Kimball move will be boost for Bonanza Park, loss for Main Street
May 19, 2015
As much as we would prefer to believe it’s not true, the Kimball Art Center this week began to release details about its plans to leave Main Street. The longtime cultural anchor in Old Town has sold its property on a corner of Heber Avenue and Main Street and will be moving to temporary digs on Kearns Boulevard in Bonanza Park.
It is a bold and controversial move. After as unsuccessful attempt to gain approval for a dramatic expansion at its current location, the art center’s leadership decided to pin its hopes for the future on a new location. While a permanent site has not yet been selected, the Kimball plans to move its popular classes to the modest building on Kearns Boulevard with the hope of being up and running by September. Also, the center will be remodeling the space, most recently occupied by a church group, to accommodate upcoming art exhibits.
The activity generated by art classes and studios could be a windfall for the area referred to as Bonanza Park. The commercial and residential district has been in limbo for years while waiting for an ambitious redevelopment project to weave its way through the city’s planning process. Welcoming the Kimball into its midst could be just the Bohemian boost the area needs.
But the Kimball’s departure from Main Street will be a blow to the commercial district — especially if there is a gap between when the art center moves out and the new property owners begin construction on their as-yet-unapproved project. As previously proposed, plans for the corner included high-end condos above a small collection of street-level commercial spaces. If the site is unoccupied, even for a season or two, the businesses below Heber Avenue, on the section known as lower Main Street, will be further isolated from the activity on the rest of the street. It is similar to the situation at the top of the street, where another high-end condo complex is under construction, prematurely bookending the commercial district.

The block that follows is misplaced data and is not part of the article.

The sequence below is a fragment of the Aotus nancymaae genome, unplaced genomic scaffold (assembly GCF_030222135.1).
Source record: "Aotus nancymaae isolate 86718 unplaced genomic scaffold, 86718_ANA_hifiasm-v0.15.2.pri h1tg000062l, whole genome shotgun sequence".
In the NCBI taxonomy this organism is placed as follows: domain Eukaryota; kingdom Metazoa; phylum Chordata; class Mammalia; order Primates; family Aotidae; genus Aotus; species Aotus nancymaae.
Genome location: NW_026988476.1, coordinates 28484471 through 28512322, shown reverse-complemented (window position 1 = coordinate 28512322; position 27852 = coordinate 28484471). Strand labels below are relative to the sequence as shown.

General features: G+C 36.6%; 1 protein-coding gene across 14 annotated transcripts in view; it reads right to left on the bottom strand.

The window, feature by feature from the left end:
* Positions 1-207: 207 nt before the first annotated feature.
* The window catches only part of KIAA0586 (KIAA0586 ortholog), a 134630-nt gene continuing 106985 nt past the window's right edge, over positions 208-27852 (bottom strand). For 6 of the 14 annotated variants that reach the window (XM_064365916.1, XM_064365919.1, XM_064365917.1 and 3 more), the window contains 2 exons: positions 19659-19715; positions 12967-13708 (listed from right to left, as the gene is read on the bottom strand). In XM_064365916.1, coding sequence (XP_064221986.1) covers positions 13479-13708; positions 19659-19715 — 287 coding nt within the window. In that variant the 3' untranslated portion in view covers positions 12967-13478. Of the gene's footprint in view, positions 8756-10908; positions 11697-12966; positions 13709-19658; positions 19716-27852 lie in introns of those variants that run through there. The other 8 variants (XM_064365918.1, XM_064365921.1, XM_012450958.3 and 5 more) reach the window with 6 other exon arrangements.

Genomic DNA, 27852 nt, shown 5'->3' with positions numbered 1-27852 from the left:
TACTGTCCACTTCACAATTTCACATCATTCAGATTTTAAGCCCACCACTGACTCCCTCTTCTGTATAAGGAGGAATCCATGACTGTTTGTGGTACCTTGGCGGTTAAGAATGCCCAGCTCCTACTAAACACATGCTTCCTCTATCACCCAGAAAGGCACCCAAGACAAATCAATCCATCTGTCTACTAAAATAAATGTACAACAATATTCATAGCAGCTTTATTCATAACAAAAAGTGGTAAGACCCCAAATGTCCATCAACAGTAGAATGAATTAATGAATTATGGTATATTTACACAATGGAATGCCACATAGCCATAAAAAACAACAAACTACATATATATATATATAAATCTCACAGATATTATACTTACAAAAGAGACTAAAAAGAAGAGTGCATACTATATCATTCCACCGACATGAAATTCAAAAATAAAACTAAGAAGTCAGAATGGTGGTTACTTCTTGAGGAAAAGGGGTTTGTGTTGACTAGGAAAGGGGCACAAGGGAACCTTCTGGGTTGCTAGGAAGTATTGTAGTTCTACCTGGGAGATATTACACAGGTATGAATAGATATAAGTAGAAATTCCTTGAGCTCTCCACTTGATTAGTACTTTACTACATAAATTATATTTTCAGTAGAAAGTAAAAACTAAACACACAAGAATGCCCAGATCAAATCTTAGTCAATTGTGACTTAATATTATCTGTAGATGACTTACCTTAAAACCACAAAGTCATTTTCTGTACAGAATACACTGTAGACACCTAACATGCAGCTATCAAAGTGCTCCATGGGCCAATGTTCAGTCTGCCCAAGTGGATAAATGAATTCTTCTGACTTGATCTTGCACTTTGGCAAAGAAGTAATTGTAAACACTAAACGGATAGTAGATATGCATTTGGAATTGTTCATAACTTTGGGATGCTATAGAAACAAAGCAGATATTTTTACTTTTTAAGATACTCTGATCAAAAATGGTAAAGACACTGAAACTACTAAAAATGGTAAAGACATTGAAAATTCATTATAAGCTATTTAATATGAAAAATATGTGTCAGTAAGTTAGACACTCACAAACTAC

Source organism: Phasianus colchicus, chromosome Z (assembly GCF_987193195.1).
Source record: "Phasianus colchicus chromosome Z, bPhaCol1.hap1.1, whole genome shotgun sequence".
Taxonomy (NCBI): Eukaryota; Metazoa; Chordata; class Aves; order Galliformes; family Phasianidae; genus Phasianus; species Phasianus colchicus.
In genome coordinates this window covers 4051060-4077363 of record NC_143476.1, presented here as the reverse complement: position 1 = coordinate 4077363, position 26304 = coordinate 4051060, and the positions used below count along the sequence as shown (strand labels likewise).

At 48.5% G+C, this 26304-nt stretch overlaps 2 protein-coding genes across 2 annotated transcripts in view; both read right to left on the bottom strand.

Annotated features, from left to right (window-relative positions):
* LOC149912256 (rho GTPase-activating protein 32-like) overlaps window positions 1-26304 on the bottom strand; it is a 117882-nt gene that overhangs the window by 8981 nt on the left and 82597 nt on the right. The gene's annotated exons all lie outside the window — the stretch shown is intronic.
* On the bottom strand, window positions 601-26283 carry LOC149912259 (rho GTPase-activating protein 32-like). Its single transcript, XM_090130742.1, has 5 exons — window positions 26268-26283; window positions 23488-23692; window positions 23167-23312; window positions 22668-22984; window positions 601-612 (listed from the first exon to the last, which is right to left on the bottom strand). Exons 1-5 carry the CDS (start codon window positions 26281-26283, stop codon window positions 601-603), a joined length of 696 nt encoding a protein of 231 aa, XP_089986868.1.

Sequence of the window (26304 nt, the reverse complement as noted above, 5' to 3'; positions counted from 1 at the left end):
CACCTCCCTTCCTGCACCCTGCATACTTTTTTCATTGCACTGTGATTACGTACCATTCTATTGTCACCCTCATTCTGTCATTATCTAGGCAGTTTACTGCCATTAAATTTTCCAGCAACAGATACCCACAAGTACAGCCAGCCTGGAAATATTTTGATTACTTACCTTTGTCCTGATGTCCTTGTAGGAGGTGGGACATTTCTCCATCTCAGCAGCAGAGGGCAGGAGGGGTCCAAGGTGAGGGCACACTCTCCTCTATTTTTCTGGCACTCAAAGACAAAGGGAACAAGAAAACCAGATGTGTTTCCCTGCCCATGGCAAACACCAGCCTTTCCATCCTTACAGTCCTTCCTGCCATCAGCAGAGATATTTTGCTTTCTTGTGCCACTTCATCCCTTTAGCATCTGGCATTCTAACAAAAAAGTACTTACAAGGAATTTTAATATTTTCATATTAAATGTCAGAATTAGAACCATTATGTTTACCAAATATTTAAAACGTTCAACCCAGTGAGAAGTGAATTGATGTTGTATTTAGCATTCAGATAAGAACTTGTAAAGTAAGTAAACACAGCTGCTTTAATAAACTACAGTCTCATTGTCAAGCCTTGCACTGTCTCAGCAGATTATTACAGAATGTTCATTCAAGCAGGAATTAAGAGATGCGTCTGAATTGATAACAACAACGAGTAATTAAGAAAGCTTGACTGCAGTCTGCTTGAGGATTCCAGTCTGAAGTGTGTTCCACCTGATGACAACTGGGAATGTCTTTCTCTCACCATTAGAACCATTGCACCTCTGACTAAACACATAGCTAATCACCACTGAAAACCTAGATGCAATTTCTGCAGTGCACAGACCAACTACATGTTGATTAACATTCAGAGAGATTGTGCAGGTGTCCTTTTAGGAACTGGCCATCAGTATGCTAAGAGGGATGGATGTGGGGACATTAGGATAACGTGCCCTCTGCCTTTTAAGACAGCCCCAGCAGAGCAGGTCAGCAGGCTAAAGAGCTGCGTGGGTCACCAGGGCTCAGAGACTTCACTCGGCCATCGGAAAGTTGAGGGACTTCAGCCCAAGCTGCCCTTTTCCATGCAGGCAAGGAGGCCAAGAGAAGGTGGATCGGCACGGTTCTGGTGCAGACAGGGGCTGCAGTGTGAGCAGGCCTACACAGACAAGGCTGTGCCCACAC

The impasse between City Hall and the Kimball Art Center over architectural plans for an ambitious expansion is still somewhat of a mystery, with camps evenly divided between those who blame the city and those who blame the art center’s leaders. But with the sale of the building there is no turning back.
However, there may be a glimmer of hope if the developer and the Kimball can agree to maintain the exhibit space on Main Street, at least until the Kimball is firmly established at its new location and the developer has an approval for new uses for that strategic Main Street corner in hand.
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